Philadelphia, PA (SportsNetwork.com) - Maybe it was the time off during the Olympics, but Jarome Iginla certainly appears to be refreshed for a guy who recently played in his 1,300th NHL game.
At 36 years of age, the Boston Bruins winger is entering the time of his career when the grind of an NHL season is supposed to wear a player down. However, with a little less than four weeks left in the regular season, an energized Iginla is playing his best hockey of the season.
It's hardly a coincidence the Bruins also are tearing it up on the ice. The club has won nine in a row enter Tuesday's game at New Jersey and, just like Iginla, it certainly appears the defending Eastern Conference champions are peaking at the perfect time.
It's a good thing, too, considering the Bruins are going to need to be on top of their game to repeat as East champions. This season's conference picture seems to be a two-team race for supremacy with the Bruins and Pittsburgh Penguins installed as the favorites to represent the East by the time the Stanley Cup Finals roll around.
Of course, Iginla was on the other side of this Eastern Conference war a year ago. The longtime Calgary Flames star picked Pittsburgh over the Bruins at last season's trade deadline, using his no-trade clause to accept a deal to the Steel City when both teams came calling for his services.
In the end, the decision did not turn out well for Iginla or the Penguins, who were swept by Boston in the Eastern Conference finals.
It was an awful series for both Pittsburgh and Iginla in every way possible. Iginla failed to register a single point in the four-game rout and the Penguins were outscored by a combined 12-2 margin. So it shouldn't have come as a big surprise when Iginla opted to switch sides at last summer's free agent market. Signing a one-year, $6 million deal to join Boston in July, he spurned Pittsburgh in favor of the Bruins team he watched dismantle the Pens only a month earlier.
Earlier this season, it didn't seem like Pittsburgh missed out on much, as Iginla started off slowly and questions about his age started to creep into the conversation. But with five goals over his last three games, Iginla has overcome his poor start to deliver a team-leading 25 markers for the Bruins and suddenly it seems like Beantown is the perfect fit.
After failing to score in his first eight games of 2013-14 and carrying just five goals into December, the veteran sniper is becoming the go-to offensive weapon for Boston, a team that still dominates mostly due to its excellent defense and goaltending.
Known for his humble, soft-spoken demeanor off the ice, Iginla is a fierce competitor who relies a great deal on his strength to score from the difficult spots in front of the net.
His blue collar style and penchant for working hard in the corners are assets desired by just about every team, but it does seem like Iginla's style meshes better with the Bruins than it did with the Penguins, who are at their best when free to play a finesse game.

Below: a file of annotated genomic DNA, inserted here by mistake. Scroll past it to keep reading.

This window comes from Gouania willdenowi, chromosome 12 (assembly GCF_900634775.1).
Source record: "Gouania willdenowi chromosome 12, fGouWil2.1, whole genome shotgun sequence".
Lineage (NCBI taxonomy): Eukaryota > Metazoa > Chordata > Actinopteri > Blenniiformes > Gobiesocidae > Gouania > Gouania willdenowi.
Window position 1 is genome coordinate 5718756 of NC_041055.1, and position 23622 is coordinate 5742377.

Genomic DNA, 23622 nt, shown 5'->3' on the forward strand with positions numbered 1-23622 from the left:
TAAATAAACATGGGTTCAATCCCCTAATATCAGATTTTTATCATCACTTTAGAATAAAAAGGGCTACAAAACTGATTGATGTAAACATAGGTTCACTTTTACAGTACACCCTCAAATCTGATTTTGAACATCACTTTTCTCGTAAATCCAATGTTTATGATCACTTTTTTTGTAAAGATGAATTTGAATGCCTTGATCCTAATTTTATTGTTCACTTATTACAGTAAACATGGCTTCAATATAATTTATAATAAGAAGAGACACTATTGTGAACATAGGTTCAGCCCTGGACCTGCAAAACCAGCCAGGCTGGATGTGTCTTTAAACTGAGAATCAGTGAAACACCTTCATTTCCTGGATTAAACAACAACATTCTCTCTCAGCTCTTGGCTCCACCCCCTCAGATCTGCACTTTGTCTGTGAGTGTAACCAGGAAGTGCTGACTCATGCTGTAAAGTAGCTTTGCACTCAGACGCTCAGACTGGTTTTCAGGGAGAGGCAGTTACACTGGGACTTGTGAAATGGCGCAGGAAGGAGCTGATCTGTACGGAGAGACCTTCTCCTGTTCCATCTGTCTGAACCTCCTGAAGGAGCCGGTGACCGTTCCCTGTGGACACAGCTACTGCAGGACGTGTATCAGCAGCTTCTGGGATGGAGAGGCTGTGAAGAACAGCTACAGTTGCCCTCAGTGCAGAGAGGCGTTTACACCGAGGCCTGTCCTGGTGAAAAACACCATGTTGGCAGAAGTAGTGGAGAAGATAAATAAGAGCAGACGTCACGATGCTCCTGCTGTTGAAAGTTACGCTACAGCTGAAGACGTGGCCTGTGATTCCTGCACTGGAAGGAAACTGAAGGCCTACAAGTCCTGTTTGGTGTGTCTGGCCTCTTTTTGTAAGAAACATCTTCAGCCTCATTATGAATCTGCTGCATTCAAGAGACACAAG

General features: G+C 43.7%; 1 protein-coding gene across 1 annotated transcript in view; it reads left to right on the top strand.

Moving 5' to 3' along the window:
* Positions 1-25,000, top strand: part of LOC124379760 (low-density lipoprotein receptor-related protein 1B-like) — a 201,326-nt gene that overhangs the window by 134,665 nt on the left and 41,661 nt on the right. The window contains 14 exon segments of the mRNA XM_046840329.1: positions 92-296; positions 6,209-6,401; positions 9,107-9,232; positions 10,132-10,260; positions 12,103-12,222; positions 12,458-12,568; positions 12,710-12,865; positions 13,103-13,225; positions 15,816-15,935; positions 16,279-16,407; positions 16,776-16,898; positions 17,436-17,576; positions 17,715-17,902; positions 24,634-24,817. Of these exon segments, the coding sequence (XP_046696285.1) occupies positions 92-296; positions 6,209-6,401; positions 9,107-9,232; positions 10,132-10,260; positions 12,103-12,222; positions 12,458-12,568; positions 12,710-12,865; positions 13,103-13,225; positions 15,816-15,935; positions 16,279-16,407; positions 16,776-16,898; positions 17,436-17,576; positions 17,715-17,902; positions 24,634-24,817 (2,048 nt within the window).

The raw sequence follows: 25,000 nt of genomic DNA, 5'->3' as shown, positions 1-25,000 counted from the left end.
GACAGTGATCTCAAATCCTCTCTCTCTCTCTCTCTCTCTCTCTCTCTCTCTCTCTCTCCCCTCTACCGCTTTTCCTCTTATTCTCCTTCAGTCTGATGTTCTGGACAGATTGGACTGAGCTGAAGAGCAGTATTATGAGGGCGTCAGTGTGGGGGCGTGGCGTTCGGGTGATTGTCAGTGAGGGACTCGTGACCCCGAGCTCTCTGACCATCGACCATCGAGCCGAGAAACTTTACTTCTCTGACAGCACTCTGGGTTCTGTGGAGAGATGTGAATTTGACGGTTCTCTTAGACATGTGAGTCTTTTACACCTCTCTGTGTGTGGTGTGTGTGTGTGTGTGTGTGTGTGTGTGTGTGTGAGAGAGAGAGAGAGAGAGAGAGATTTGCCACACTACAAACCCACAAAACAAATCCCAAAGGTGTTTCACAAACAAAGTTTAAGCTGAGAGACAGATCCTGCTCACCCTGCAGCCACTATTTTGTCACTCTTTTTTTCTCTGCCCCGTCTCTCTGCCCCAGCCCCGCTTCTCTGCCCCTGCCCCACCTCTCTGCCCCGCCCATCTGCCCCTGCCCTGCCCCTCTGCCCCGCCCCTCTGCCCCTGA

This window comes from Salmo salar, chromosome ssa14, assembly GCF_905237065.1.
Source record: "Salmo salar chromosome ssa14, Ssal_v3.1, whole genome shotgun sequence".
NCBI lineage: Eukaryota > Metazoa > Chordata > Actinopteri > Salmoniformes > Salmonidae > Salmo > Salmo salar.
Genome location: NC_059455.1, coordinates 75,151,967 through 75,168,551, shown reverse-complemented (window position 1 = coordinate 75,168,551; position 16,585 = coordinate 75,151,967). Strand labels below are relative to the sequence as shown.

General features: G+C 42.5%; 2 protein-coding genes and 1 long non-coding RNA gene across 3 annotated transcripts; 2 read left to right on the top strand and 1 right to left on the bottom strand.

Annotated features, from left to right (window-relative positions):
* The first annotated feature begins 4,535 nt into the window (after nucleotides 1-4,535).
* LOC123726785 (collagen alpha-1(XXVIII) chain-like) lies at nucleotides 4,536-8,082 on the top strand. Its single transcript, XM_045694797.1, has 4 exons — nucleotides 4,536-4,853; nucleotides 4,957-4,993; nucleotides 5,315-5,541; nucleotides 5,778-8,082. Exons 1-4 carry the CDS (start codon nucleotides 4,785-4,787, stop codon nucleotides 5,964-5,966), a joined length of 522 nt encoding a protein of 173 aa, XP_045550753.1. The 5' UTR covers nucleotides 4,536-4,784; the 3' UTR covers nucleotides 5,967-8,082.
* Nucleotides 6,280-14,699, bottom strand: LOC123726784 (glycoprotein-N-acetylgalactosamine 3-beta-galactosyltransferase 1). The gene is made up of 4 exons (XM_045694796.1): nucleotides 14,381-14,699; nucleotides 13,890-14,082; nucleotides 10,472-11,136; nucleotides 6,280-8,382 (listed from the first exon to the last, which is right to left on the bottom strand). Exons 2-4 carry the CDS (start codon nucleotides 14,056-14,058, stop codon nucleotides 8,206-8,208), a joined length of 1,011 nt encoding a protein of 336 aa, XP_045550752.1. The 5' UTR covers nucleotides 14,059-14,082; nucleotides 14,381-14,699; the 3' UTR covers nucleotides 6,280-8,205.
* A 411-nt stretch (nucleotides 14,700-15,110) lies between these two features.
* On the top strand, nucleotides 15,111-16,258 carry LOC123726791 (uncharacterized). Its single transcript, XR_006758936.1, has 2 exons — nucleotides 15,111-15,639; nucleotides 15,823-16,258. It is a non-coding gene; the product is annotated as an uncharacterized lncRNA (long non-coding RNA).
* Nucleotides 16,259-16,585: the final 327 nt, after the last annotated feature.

Iginla realizes Boston's strength starts from the back end. With Tuukka Rask between the pipes and star defenseman Zdeno Chara still looming large on the blue line, the Bruins and head coach Claude Julien ask their forwards to keep the game simple. When everybody sticks to Julien's system and he's able to roll four lines, the Bruins can be a frustratingly tough team to play against.
"We feel as the game goes on, the physical style that we play, we can start taking the game over as it goes on and try to wear teams down," Iginla said after Monday's 4-1 win over Minnesota. "We take a lot of pride in being a real good third period team and having that great goaltending."
On most nights during Boston's nine-game winning streak, the club has squeezed the life out of the opposition as the game wears on. Seven times during the hot streak, the Bruins have won by a margin of three or more goals. As a result of their recent lights-out play, Boston is starting to run away with the Atlantic Division title, and also it's five points in front of the Penguins for the top seed in the East.
Of course, Iginla is trying to downplay the club's recent success, knowing regular-season hot streaks count for little once the playoffs roll around. After all, even though the B's made it to the Stanley Cup Finals last spring, they were nearly eliminated in the first round by a very game Toronto Maple Leafs club.
"It feels good, but we're really trying to stay focused on our game and what we're trying to improve on," Iginla said on Monday. "There's some things we go over that we do need to improve on."
When you've played in three different decades as a NHLer like Iginla, you learn some things the hard way. By now, he knows it only takes a bad game or two for things to snowball past the point of no return. It happened year after year during Iginla's last several seasons in Calgary, but the difference in Boston lies in the tremendous depth possessed by the Bruins.
No longer is Iginla counted on to be the one and only guy capable of leading his team out a slump. In Boston, the future Hall of Famer gets to be one of many players sticking to the program and pulling his individual weight.
It may have taken some time for Iginla to get adjusted to his new surroundings, but as the season enters crunch time, Boston is starting to look like a perfect fit for the unassuming superstar.